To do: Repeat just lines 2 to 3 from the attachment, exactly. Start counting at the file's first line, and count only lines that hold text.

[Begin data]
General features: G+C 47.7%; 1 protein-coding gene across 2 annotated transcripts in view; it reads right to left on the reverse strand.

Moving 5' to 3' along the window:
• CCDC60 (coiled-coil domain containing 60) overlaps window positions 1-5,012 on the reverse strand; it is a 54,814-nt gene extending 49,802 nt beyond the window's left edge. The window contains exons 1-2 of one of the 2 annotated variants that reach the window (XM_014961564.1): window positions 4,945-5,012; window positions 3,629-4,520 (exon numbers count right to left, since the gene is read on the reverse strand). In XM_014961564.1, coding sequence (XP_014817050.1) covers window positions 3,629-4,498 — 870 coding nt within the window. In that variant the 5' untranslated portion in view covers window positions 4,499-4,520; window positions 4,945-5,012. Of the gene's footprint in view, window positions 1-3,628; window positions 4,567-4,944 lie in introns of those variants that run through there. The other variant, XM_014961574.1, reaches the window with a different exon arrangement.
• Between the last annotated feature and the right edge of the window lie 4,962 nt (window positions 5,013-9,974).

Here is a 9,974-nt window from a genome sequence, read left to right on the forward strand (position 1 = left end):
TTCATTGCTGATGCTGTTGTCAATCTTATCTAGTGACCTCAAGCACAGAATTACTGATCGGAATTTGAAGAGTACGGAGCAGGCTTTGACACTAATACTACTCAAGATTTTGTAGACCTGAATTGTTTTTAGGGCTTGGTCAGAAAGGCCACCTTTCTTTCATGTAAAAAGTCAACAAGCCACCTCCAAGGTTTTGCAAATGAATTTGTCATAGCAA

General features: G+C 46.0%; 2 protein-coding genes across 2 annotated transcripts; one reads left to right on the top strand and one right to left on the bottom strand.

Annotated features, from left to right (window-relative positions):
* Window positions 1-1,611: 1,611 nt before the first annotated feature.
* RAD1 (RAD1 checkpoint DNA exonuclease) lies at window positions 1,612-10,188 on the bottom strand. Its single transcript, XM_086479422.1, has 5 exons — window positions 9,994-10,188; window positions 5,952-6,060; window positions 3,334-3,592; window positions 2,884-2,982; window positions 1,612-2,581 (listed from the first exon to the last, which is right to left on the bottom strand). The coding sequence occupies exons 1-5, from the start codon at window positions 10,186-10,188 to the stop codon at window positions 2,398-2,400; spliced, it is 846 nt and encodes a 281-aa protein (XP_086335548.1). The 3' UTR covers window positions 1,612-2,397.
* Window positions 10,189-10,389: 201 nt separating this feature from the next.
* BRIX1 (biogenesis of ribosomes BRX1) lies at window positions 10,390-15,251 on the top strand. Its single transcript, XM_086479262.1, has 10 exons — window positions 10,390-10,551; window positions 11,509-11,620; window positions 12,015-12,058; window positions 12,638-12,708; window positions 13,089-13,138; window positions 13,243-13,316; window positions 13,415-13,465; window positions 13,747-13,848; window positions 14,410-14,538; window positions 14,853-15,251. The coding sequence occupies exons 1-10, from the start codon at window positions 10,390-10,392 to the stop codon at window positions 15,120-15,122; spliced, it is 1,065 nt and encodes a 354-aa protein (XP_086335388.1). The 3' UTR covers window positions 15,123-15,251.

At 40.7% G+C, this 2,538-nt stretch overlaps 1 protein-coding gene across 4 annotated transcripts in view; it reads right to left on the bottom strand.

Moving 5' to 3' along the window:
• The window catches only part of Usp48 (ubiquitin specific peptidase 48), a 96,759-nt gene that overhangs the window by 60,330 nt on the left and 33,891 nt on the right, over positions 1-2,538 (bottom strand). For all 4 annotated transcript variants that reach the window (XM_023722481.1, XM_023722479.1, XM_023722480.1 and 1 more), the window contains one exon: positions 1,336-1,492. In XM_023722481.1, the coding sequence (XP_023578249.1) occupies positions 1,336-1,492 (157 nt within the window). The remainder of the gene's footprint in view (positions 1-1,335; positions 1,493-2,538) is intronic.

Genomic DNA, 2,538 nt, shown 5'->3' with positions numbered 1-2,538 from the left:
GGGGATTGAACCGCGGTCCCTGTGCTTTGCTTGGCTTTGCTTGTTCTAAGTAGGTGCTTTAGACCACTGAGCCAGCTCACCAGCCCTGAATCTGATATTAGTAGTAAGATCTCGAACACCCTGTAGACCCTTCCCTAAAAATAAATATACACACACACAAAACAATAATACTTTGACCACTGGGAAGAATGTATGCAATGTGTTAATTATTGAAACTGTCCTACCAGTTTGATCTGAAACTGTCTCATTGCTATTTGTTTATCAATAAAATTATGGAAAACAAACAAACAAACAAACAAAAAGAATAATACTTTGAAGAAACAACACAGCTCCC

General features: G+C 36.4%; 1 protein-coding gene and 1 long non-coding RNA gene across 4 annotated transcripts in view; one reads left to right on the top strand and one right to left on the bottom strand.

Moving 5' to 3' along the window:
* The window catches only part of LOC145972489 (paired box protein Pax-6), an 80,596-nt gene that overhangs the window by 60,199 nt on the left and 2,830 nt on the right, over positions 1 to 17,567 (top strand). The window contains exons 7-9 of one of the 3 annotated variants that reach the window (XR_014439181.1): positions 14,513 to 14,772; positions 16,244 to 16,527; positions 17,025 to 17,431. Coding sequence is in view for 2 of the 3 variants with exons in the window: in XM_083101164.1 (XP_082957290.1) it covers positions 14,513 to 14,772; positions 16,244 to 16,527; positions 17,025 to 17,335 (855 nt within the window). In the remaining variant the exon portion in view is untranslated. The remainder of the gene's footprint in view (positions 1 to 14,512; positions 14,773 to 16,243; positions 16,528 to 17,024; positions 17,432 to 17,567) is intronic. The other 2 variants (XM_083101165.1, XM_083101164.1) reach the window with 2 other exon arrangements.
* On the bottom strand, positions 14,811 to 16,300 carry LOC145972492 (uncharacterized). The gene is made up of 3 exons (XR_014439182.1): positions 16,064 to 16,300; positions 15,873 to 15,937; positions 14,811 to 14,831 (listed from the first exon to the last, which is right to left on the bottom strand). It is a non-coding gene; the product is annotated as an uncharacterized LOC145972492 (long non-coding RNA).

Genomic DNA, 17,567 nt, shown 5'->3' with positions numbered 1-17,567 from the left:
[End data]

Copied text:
Moving 5' to 3' along the window:
• CCDC60 (coiled-coil domain containing 60) overlaps window positions 1-5,012 on the reverse strand; it is a 54,814-nt gene extending 49,802 nt beyond the window's left edge. The window contains exons 1-2 of one of the 2 annotated variants that reach the window (XM_014961564.1): window positions 4,945-5,012; window positions 3,629-4,520 (exon numbers count right to left, since the gene is read on the reverse strand). In XM_014961564.1, coding sequence (XP_014817050.1) covers window positions 3,629-4,498 — 870 coding nt within the window. In that variant the 5' untranslated portion in view covers window positions 4,499-4,520; window positions 4,945-5,012. Of the gene's footprint in view, window positions 1-3,628; window positions 4,567-4,944 lie in introns of those variants that run through there. The other variant, XM_014961574.1, reaches the window with a different exon arrangement.